Simple Solutions

How to Paint Both Sides of a Door on Sawhorses

By: Joe Truini

Putting a door horizontally on sawhorses while painting is a great way to prevent drips and runs, but it makes it hard to paint both sides at the same time. Here’s a simple solution to solve the problem:

  1. Insert two 3” drywall screws in the edge of one end of the door, leaving about half (1½”) of the screw protruding from the door.
  2. Insert one 3” drywall screw in the center of the edge on the other end of the door, also leaving about half the screw protruding.
  3. Position the door on the sawhorses, so the door is resting on the screws at each end.
  4. Paint one side of the door, then pick up the end of the door with the two screws, and carefully rotate it to the other side, using the screw at the other end as a pivot point.
  5. Paint the other side of the door, and allow the paint to dry thoroughly before removing from the sawhorses.

Watch this video to find out more.

Video Transcript

Painting doors is much easier to do if the doors are off its hinges. What I like to do is set the door horizontally on a couple of sawhorses. That allows you to apply the paint, and the paint won’t run and drip off the surface.

Once you get one side painted, what do you do? You can’t just flip it over and rest it on the sawhorses. So here’s the trick. Take two three inch drywall screws, and drive them through the end of the door, leaving about an inch to an inch and a half of screw sticking out.

Then come down to the other end of the door, and just drive one screw right in the center. Again, leave about half of it sticking out. This is the pivot screw, and I’ll show you why they call it the pivot screw.

Pull the sawhorse out, and rest the screw head right on top of the sawhorse. Then you come down here, and use these two screws as handles. Pull out the sawhorse a little bit, and just rotate the door. See that, how easy that is. And you set it again, with screws right on top of the sawhorse.

Now, you have the freshly painted surface underneath, and this clean surface ready to paint right now.


Please Leave a Comment

14 Comments on “How to Paint Both Sides of a Door on Sawhorses”

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  • Carole Needham Says:
    October 27th, 2018 at 5:00 pm

    Can you send any YouTube videos on how to paint heavy solid core interior doors please… I have 20 to do.. Thanks and any info on how to achieve this would be great..

  • Alyssa Says:
    April 12th, 2018 at 2:07 pm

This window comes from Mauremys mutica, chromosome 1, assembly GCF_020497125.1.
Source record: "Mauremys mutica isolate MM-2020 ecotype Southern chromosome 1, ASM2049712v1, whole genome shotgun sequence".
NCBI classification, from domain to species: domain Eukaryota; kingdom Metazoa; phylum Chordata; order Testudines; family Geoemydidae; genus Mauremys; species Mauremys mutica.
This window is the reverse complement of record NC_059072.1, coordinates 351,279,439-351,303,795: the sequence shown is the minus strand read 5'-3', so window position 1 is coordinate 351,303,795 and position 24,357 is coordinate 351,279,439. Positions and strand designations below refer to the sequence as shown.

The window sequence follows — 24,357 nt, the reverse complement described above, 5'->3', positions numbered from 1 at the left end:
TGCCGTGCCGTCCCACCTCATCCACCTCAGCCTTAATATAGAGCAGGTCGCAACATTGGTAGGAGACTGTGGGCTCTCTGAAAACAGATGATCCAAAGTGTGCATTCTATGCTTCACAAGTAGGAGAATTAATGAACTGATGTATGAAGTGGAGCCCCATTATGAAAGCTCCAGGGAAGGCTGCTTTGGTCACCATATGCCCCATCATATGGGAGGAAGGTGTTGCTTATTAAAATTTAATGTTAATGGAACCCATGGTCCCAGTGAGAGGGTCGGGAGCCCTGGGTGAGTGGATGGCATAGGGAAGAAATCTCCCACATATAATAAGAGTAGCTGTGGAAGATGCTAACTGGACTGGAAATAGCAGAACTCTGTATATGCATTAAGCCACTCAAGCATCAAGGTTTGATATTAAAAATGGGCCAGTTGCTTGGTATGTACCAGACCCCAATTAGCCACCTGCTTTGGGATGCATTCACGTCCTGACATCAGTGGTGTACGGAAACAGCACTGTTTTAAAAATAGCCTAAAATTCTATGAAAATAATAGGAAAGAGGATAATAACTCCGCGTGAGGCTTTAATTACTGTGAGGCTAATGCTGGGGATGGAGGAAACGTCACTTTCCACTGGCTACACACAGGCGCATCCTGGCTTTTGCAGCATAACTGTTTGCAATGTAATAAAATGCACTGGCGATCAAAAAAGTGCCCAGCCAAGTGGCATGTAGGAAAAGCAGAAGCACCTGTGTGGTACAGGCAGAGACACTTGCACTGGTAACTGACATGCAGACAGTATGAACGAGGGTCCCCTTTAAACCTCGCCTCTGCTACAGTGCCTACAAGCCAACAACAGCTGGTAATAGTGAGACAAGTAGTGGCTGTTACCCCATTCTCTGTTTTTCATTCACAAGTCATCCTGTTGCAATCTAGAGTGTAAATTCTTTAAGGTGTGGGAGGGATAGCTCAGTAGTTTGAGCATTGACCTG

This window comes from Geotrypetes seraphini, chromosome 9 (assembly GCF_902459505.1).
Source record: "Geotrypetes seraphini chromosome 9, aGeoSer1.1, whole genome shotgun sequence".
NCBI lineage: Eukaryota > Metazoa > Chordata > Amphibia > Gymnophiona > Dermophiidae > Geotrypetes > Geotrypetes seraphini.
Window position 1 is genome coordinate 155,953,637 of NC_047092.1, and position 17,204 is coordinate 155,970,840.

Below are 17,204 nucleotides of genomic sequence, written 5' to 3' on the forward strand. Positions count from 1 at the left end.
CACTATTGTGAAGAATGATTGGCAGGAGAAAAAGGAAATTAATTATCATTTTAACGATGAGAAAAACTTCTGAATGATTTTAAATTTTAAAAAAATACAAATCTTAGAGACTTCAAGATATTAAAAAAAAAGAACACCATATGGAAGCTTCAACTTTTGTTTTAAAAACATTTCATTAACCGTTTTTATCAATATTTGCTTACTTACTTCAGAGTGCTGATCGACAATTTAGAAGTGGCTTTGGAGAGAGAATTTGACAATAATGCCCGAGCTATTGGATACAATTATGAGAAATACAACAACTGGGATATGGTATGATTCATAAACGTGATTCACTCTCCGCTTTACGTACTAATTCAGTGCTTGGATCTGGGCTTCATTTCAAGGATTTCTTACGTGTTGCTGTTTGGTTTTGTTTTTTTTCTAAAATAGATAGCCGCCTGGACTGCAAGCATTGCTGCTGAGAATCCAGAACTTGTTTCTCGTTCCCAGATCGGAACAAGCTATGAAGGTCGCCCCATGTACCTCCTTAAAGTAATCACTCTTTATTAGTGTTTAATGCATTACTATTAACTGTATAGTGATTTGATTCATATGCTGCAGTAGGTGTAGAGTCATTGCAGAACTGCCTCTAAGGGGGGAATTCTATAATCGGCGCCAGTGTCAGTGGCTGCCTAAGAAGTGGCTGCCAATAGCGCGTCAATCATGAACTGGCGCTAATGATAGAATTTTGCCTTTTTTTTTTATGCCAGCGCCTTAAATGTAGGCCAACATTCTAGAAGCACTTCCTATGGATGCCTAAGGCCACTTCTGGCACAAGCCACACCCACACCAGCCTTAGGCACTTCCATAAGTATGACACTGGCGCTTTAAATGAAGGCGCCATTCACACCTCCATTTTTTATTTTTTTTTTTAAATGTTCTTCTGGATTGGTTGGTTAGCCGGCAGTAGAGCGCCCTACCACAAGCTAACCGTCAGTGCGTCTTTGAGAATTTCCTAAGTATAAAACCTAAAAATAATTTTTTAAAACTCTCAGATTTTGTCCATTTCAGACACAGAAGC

Could I do this with hollow core doors?

  • diane Says:
    August 23rd, 2017 at 10:04 am

    Don’t know if my door is wood on the ends it is metal and I only want to paint the outside. Too much of a hassle to take it off. How do you keep the paint brush marks from showing when you go east to west between the panels? Should I use semi gloss or flat paint? Should I use a sponge or a felt roller or a brush?

  • MarkT Says:
    July 16th, 2016 at 5:15 pm

    Thank you so much.
    I am getting ready to shellac 5 boards for a pantry cabinet and this will come in very handy!
    I salute you!

  • Faylinn Says:
    July 12th, 2016 at 8:16 am

    My door really needs a paint job and so I appreciate you explaining these 5 steps about how to do it using a sawhorse. I think that it is a genius idea to use drywall screws so that you can rotate the door and not ruin the paint job. However, I would rather not leave holes in the door and so what can I use to properly fill them in?

  • Tim C Says:
    April 29th, 2015 at 4:59 pm

    I’ve scoured the Internet and found about 15 different ways to set up doors for painting, and this method appears to be the best combination of simplicity and brilliance that I could find. Thanks!

  • Roderick Says:
    October 25th, 2014 at 10:21 am


    Would this method be advisable on a Jeld-Wen Steel door? What would you use to fill the holes left by the screws?


  • Official Comment:

    Joe T. Says:
    July 23rd, 2012 at 9:19 am

    Dear Cheryl, Good question. This tip will work for solid-core doors, but only for doors that are 30 inches wide or narrower. For wider doors, I’d recommend using 1/4-inch-diameter x 3-inch-long lag screws. Drill pilot holes and use a ratchet wrench to drive in the screws; leave about 1 1/2 inches of the screws protruding. And, for extremely heavy doors, use two lag screws at each end–eliminating the middle pivot screw–and have two people, one at each end, flip the door. Thanks for writing, Cheryl, and good luck!–Joe T.

  • Cheryl Says:
    July 20th, 2012 at 10:35 pm

    I meant solid CORE doors.. LOL. They are so heavy and it is difficult to even lift them on my own. Even the men on the construction site had a hard time lifting them for long!

  • Cheryl Says:
    July 20th, 2012 at 10:33 pm

    what about solid coe doors that are extremely heavy? Will the weight of the door be supported by he screws? and then of course flipping the door is not so simple with the weight factor. what do you recommend in this case?

  • Official Comment:

    Joe T. Says:
    December 7th, 2011 at 11:03 am

    You’re very welcome, Fitz. We’ve produced more than 250 Simple Solutions over the years, and the painting tips and tricks we’ve shown are by far the most popular. Thanks for writing and good luck!–Joe T.

  • fitz Says:
    December 7th, 2011 at 9:10 am

    thanks a lot.verry helpful tip

  • Official Comment:

    Joe T. Says:
    September 22nd, 2011 at 11:17 am

    Hey Bob, Glad you found our door painting tip. They say timing is everything, so good luck!–Joe T.

  • bob in carlisle Says:
    September 22nd, 2011 at 5:21 am

    Perfect timing – as I am preparing to stain a door.
    excellent idea – of how to paint a door quickly, drip free, and save time.

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How to Paint Both Sides of a Door on Sawhorses